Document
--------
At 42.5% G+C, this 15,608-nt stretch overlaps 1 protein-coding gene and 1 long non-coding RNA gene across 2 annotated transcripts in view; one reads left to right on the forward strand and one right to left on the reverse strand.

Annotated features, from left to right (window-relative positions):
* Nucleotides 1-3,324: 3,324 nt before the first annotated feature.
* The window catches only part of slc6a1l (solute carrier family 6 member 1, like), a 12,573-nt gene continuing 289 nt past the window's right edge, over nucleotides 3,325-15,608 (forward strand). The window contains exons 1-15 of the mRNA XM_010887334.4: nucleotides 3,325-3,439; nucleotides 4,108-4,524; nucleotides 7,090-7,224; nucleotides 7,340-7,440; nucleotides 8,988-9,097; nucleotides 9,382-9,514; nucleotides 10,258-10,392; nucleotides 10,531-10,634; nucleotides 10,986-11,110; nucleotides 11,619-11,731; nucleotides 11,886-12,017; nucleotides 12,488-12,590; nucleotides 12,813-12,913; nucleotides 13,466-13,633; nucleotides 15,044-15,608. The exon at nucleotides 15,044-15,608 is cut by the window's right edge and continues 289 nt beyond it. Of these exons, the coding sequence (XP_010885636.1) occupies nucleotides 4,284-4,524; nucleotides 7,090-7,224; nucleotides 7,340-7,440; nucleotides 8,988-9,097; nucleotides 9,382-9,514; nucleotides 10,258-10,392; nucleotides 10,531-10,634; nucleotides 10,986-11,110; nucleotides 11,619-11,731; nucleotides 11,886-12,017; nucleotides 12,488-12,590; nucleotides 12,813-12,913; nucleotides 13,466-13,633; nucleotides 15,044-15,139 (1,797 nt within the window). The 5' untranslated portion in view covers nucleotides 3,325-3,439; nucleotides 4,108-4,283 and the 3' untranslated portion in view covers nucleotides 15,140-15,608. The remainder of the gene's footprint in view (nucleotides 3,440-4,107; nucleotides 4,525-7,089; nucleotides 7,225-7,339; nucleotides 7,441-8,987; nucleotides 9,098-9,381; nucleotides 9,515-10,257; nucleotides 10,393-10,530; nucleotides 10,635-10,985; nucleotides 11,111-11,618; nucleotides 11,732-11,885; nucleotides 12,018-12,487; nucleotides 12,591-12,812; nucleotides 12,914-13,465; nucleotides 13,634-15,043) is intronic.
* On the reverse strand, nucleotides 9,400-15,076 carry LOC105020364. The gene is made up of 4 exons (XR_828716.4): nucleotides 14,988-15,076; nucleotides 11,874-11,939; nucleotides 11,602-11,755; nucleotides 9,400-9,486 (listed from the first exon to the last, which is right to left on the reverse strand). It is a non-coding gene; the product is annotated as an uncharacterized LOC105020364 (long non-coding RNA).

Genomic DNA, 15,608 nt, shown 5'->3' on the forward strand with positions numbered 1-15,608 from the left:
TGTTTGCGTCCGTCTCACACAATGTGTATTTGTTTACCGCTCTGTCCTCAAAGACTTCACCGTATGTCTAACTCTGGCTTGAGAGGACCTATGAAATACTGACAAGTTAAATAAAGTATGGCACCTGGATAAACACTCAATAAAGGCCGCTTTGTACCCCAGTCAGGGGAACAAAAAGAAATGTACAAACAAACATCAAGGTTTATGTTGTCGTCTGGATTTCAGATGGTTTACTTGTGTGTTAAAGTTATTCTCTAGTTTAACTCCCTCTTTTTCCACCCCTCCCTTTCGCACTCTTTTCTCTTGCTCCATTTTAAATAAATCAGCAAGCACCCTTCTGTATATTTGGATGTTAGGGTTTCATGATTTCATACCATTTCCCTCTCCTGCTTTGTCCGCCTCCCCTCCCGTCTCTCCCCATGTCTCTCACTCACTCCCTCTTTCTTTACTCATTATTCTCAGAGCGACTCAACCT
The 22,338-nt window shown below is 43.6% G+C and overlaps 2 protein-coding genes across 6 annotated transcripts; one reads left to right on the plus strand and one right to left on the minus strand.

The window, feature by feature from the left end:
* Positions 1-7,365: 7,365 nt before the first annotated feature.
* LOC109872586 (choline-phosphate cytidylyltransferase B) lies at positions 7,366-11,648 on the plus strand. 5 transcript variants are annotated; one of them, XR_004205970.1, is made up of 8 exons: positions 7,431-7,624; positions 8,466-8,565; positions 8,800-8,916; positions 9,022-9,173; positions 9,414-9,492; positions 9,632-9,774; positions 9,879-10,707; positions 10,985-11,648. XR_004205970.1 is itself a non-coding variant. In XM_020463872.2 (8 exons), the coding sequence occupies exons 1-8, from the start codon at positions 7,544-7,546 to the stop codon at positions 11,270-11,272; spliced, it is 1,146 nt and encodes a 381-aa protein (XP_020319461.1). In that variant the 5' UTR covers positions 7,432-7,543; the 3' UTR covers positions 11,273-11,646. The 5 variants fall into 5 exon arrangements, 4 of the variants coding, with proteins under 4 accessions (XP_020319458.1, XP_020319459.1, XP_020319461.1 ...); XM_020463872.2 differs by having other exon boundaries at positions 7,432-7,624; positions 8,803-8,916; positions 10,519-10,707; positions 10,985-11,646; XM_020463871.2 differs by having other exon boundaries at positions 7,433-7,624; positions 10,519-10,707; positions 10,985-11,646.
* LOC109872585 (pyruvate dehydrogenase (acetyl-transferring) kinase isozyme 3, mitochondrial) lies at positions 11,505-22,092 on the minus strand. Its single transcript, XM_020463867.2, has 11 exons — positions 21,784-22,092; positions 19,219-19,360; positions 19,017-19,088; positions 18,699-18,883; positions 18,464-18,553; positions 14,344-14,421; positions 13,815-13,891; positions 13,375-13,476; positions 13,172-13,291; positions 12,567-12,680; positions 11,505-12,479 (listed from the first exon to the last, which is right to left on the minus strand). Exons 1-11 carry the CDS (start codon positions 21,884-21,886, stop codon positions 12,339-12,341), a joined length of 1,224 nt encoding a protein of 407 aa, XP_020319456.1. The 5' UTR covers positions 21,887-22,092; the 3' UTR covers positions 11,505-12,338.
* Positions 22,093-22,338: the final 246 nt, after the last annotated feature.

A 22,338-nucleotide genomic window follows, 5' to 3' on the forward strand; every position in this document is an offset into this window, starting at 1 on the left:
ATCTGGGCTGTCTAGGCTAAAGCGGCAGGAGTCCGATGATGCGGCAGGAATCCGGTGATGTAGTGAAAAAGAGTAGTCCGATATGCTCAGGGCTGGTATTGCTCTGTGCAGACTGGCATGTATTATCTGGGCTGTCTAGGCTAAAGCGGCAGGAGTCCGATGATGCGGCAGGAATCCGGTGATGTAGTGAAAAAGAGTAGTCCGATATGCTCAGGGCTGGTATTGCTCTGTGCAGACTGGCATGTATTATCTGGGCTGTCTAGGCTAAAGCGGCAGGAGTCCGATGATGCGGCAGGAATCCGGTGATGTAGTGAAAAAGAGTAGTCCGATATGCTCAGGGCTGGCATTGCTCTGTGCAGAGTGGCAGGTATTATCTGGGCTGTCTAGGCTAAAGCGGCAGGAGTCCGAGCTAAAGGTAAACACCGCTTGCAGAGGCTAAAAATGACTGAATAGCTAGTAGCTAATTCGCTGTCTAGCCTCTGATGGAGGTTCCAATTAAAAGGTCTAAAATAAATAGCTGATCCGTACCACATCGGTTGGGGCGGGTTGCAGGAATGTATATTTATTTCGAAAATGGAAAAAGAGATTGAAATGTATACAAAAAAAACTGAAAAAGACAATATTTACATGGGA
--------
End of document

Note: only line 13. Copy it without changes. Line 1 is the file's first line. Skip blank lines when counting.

* Positions 22,093-22,338: the final 246 nt, after the last annotated feature.